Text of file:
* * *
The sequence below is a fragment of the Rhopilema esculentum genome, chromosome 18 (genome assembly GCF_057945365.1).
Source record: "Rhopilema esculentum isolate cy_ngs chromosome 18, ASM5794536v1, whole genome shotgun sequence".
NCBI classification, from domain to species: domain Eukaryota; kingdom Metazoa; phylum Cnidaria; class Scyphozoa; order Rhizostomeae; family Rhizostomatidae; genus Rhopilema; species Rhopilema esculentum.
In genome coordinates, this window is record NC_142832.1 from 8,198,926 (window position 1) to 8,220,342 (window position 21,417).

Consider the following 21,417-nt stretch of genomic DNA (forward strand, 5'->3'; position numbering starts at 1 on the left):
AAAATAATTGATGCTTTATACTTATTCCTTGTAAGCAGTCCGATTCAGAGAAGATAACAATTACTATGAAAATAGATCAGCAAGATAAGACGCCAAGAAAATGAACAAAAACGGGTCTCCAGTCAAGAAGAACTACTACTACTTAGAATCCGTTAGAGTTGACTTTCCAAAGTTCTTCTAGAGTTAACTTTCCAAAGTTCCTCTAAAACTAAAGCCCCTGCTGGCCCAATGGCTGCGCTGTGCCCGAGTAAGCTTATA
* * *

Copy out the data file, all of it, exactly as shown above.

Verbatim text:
The sequence below is a fragment of the Rhopilema esculentum genome, chromosome 18 (genome assembly GCF_057945365.1).
Source record: "Rhopilema esculentum isolate cy_ngs chromosome 18, ASM5794536v1, whole genome shotgun sequence".
NCBI classification, from domain to species: domain Eukaryota; kingdom Metazoa; phylum Cnidaria; class Scyphozoa; order Rhizostomeae; family Rhizostomatidae; genus Rhopilema; species Rhopilema esculentum.
In genome coordinates, this window is record NC_142832.1 from 8,198,926 (window position 1) to 8,220,342 (window position 21,417).

Consider the following 21,417-nt stretch of genomic DNA (forward strand, 5'->3'; position numbering starts at 1 on the left):
AAAATAATTGATGCTTTATACTTATTCCTTGTAAGCAGTCCGATTCAGAGAAGATAACAATTACTATGAAAATAGATCAGCAAGATAAGACGCCAAGAAAATGAACAAAAACGGGTCTCCAGTCAAGAAGAACTACTACTACTTAGAATCCGTTAGAGTTGACTTTCCAAAGTTCTTCTAGAGTTAACTTTCCAAAGTTCCTCTAAAACTAAAGCCCCTGCTGGCCCAATGGCTGCGCTGTGCCCGAGTAAGCTTATA